newthread 1) Re: [XML-SIG] CDATA sections still not handled

Fri, 19 Jan 2001 09:17:46 +1300

On Fri, 19 Jan 2001, Mike Orr wrote:
> On Thu, Jan 18, 2001 at 10:27:46PM +1300, matt wrote:
> > For example, say one wants to transport html. 
> > Now html is usually really ugly in that it is hardly ever well formed xml. 
> > Escaping with CDATA it is an easy way to hide that, and giving that data to an
> > html renderer some time later would be fine.  Being in CDATA, it is never
> > parsed for "well formedness".
> I was just about to suggest looking at it this way.  If you have a set
> of records and a certain tag contains HTML, which you don't want to 
> un-CDATA-ize because the (human) editor doesn't want to see or type
> <H1> .  


> Three other questions.  Are there certain tags that will always be CDATA,
> or does it differ randomly from document to document?  Do you care
> whether your application changes the witespace outside that CDATA
> section, making an "equivalent" document?  Or do you want the
> indentation and all to remain exactly as it is?

Hmm, no, in my most common case, whitespace is not an issue, eg: html being
transported, but in some instances keeping the correct whitespace within
messages may be useful .... eg : when it is program code, where this could be
a) critical to preserving scope, or b) again the human readability factor.  In
any case the message is between message tags, eg : <message id='5335HJSK3'> ,
so it doesn't matter if there are numerous CDATA sections within it, which
would be the case if one was to append more data to the message instead of
doing a node replace.

> If you know that a certain tag should always be CDATA, and you're
> willing to settle for an "equivalent" document otherwise, then maybe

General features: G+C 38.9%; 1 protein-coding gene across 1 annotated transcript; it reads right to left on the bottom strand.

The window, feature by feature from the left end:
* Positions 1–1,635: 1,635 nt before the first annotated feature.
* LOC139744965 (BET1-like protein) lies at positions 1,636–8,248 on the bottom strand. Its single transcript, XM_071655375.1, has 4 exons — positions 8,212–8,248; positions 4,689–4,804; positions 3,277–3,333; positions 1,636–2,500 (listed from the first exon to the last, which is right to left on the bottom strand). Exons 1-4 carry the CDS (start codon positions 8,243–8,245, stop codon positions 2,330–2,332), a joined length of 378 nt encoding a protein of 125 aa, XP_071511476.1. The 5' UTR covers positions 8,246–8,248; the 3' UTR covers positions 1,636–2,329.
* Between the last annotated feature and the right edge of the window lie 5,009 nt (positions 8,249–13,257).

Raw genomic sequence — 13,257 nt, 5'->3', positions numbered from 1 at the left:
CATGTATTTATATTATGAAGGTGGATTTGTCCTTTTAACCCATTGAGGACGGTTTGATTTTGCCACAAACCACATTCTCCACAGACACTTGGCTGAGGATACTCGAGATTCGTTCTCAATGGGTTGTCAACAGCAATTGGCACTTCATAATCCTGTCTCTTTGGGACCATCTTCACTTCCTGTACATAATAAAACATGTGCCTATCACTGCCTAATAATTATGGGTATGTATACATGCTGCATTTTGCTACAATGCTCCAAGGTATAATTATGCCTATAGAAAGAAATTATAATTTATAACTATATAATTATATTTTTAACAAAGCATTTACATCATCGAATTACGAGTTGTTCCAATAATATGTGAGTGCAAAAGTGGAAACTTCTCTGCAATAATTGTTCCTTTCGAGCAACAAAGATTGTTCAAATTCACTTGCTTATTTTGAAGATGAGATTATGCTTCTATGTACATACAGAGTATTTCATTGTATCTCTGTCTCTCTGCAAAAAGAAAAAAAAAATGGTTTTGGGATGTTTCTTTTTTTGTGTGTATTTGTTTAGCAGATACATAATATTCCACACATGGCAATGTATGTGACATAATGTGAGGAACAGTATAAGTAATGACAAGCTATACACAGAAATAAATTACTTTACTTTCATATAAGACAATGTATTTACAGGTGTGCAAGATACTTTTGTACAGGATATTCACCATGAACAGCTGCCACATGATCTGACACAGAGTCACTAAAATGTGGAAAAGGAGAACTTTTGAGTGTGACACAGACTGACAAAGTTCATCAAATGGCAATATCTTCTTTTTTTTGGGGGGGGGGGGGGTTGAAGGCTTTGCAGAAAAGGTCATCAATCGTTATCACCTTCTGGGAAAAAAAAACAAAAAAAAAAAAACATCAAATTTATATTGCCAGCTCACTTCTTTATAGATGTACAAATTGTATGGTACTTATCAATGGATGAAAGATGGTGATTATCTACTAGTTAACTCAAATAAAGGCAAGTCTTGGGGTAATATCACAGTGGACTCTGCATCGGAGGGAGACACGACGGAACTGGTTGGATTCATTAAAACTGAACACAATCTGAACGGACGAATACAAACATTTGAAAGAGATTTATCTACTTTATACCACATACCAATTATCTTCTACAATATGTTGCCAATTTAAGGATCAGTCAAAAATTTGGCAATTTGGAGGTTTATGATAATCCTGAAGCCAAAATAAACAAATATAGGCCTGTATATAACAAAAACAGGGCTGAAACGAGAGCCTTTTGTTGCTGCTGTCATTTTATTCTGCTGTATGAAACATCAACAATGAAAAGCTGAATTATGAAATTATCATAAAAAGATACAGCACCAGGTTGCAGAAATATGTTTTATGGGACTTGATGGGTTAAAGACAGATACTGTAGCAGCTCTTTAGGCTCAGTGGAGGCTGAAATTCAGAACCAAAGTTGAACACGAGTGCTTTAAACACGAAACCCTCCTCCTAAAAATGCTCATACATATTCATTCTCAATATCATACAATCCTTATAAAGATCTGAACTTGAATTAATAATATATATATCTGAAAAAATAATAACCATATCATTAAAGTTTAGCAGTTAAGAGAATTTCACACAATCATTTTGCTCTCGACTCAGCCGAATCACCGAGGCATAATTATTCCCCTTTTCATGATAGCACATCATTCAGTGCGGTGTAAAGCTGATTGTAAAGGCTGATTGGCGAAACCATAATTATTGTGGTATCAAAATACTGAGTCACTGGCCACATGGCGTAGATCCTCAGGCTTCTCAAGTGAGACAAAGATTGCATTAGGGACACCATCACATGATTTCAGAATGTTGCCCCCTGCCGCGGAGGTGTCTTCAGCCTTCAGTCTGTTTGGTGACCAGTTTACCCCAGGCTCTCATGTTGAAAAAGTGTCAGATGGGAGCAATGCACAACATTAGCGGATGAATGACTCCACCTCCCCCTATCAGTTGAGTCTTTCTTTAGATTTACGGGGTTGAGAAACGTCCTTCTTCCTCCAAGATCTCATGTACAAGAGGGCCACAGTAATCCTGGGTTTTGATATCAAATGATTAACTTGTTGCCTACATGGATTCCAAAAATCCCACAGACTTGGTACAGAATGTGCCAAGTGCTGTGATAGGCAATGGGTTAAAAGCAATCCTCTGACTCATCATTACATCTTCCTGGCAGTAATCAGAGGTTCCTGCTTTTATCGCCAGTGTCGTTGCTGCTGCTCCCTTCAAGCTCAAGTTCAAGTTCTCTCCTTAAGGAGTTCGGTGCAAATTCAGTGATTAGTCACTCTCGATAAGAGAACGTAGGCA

> it doesn't matter that the parser normalizes CDATA on input, 
> because you can write it out manually and convert that tag body to CDATA.

That is what I currently do, and it works really well, and preserves my sanity
server side.

> If the CDATA sections will be coming in at random and you must leave
> the document formatted exactly as it is (minus whatever changes your
> application is supposed to be making to it), then perhaps you need a
> lower-level parser than full XML.  Perhaps then you'll want to consider
> modifying one of the existing XML parser classes or the sgmllib parser
> to fit your needs.

That would defeat my intention of using xml from the point of view that it is a
standard.    What you raise though is interesting, if I go full circle and
readdress my original question that "CDATA sections are still not handled" then
I was just wondering that since one gets CDATA begin and end events while
parsing a document that contains CDATA section, then why couldn't the DOM
document still represent it as a CDATA section internally?  as it was when
first created.  Furthermore, a parser such as expat will preserve the original
form of the characters that have been escaped, and even convert them if they
happened to be in entity references.  It seems to me that the handling of CDATA
sits at the level of it's base class which is a text node and that the CDATA
sections are only used to say "don't validate the following, it is ALL
character data"..

> -- 
> -Mike (Iron) Orr,  (if mail problems:
>     English * Esperanto * Russkiy * Deutsch * Espan~ol